Improving Detection of the Earliest Signs of Alzheimer's Disease in the Brain to Help Prevent Memory Loss

Michelle Farrell, PhD
Massachusetts General Hospital (Boston, MA)


Reisa Sperling, MD
Harvard Medical School (Boston, MA)
Year Awarded:
Grant Duration:
July 1, 2019 to June 30, 2021
Alzheimer's Disease
Award Amount:
Grant Reference ID:
Award Type:
Postdoctoral Fellowship
Award Region:
US Northeastern
Michelle Farrell, PhD

Early Consequences of Subthreshold Amyloid for Tau Pathology and Cognitive Decline


Drugs are currently being tested that aim to prevent Alzheimer’s disease by intervening in individuals more than a decade before clinical symptoms appear who have clear evidence of Alzheimer’s pathology. However, little is known about the beginning stages of Alzheimer’s disease and how the two hallmark AD pathologies (amyloid plaques and tau tangles) start to build up in the brain. The proposed project aims to use brain imaging (PET scans) in healthy older adults to visualize the earliest signs of amyloid plaques, and determine how the buildup of these amyloid plaques contributes to the appearance of tau tangles inside brain cells and subtle changes in memory and thinking.  This research will provide urgently needed information about the early stages of development of AD, and help the next generation of prevention trials target individuals who are at an optimal point in the development of AD for successful intervention.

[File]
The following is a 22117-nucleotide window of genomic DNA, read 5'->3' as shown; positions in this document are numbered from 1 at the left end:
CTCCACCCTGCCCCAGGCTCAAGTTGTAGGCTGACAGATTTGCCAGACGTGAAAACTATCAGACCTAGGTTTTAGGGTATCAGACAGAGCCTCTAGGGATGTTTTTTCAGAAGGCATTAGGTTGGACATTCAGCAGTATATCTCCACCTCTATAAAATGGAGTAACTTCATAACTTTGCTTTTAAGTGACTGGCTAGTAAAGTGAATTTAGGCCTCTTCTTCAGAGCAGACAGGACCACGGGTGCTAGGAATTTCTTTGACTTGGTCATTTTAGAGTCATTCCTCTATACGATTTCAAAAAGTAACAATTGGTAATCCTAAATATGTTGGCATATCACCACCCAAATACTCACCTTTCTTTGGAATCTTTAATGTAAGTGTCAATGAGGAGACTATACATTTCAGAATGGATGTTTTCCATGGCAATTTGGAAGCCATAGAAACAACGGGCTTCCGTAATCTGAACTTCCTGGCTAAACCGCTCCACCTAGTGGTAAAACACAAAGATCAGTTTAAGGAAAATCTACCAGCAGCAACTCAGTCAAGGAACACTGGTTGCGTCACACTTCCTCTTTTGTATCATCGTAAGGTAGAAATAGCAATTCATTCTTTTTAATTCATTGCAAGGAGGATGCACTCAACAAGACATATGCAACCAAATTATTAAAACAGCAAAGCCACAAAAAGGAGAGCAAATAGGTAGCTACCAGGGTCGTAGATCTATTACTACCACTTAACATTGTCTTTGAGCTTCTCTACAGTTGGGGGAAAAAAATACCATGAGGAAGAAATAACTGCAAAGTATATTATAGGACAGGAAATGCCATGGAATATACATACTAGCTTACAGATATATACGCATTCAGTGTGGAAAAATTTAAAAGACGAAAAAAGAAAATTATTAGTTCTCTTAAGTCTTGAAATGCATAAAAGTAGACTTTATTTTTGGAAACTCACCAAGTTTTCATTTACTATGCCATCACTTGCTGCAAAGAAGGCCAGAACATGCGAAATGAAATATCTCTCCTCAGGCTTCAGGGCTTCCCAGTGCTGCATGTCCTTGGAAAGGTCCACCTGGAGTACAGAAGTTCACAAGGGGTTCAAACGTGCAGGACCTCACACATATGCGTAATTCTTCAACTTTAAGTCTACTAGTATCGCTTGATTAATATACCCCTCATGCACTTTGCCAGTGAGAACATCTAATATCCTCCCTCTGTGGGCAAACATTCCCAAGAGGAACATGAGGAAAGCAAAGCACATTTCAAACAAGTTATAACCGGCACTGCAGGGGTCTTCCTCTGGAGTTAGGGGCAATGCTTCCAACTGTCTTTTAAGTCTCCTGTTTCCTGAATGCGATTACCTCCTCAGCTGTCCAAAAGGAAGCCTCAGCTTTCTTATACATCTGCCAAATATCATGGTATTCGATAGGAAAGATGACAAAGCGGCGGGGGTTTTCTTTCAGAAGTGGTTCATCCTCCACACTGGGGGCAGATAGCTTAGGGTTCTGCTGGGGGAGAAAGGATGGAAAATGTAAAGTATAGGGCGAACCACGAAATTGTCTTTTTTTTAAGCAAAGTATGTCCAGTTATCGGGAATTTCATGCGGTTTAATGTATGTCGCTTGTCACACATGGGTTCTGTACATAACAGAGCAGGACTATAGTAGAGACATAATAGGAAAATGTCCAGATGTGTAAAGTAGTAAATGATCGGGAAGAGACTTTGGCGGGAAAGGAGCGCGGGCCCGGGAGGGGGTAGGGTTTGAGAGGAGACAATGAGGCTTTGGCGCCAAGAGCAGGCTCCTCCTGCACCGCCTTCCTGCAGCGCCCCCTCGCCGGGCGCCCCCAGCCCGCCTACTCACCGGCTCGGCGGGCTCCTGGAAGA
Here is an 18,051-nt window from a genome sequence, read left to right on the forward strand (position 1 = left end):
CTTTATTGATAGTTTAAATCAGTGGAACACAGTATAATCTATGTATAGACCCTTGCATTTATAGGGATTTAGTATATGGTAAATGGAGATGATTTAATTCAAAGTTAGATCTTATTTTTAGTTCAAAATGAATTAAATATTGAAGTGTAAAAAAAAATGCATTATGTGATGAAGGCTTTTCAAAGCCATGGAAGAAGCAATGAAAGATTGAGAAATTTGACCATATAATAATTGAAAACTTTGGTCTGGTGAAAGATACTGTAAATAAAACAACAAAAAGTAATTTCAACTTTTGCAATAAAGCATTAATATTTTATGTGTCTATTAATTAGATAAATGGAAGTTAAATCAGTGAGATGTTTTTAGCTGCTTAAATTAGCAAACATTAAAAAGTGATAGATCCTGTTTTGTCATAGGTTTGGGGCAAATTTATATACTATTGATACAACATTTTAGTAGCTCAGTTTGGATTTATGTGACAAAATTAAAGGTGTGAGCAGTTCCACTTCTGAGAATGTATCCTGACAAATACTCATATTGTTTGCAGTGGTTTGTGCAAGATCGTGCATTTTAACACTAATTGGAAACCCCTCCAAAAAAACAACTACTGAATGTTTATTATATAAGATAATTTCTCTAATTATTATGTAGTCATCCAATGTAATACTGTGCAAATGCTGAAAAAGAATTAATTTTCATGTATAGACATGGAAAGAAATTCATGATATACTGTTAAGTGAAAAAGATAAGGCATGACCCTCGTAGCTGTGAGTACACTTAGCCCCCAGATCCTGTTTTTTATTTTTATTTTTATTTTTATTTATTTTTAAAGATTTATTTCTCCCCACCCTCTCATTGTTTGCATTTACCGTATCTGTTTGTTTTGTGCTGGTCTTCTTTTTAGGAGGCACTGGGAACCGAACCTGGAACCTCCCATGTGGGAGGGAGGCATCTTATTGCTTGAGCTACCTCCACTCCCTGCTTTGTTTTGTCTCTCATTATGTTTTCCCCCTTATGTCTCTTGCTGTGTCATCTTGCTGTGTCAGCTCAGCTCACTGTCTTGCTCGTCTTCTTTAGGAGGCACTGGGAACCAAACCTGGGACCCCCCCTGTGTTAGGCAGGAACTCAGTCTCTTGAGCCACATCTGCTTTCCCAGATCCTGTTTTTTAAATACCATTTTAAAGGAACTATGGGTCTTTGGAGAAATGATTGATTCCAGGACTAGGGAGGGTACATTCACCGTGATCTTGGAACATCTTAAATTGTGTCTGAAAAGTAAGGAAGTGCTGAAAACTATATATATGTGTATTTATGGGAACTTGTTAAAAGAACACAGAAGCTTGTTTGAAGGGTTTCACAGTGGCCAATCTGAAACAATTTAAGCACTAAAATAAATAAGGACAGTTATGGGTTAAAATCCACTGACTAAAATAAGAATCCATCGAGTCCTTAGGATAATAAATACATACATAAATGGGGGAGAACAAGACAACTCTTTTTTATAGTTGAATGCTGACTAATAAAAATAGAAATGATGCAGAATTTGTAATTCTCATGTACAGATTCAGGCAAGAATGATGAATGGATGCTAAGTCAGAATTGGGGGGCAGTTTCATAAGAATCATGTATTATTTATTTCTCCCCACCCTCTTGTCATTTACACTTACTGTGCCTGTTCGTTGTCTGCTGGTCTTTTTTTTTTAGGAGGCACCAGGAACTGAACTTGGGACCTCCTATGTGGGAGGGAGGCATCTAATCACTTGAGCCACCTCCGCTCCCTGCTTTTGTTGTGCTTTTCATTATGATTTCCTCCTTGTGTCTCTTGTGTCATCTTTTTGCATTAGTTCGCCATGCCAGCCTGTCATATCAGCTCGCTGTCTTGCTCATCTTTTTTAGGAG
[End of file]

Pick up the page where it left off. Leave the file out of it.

My project is designed to provide crucial information about the earliest stage of Alzheimer’s disease (AD), when the hallmark pathologies (amyloid and tau) first appear and begin leading to subtle changes in memory and thinking.  Due to extensive evidence from autopsy and brain imaging studies that amyloid plays a critical role in initiating a gradual cascade towards dementia in Alzheimer’s disease, I will first examine the earliest signs of amyloid using amyloid PET scans.  These scans use a radiotracer that when injected into the bloodstream binds to amyloid plaques in the brain, allowing us to visualize the location and amount of amyloid plaques in the brains of living persons using positron emission tomography (PET) scans. I will utilize repeated scans from healthy older individuals over the course of several years (collected as part of the Harvard Aging Brain Study), enabling me to observe when and where amyloid first appears and how it spreads throughout the brain.  Next, I will assess how the buildup of these the amyloid plaques contributes to the appearance and spread of the other hallmark AD pathology (tau tangles) inside brain cells. I will utilize recent advances in PET imaging that allow for the visualization of tau tangles using PET scans using a tracer that binds to tau.  Finally, I will assess how both these AD pathologies contribute to the onset of subtle changes in memory and thinking, far in advance of the more severe symptoms observed in dementia. In particular, I aim to identify a pattern of amyloid that precedes the spread of tau tangles and irreversible changes in memory and thinking. Research to date has focused on later stages in the development of AD, when amyloid is already high, to clarify the role of amyloid and tau in the transition towards dementia.  The proposed research shifts the focus to the transition from health to the earliest signs of amyloid and tau, to improve our understanding of the emergence of these pathologies and their effects on the mind and brain.  This research has the potential to play an important role in the design of future clinical trials that aim to prevent Alzheimer’s disease by removing or slowing the accumulation of amyloid, instead of waiting to attempt to treat Alzheimer’s once symptoms appear.  If successful, my research will identify a pattern of amyloid plaques that indicates individuals may be at an optimal point early in the disease course to prevent the spread of tau tangles and changes in memory and thinking. In so doing, I hope my work, with the generous support from the BrightFocus donors, will contribute meaningfully to the race to find a cure for AD.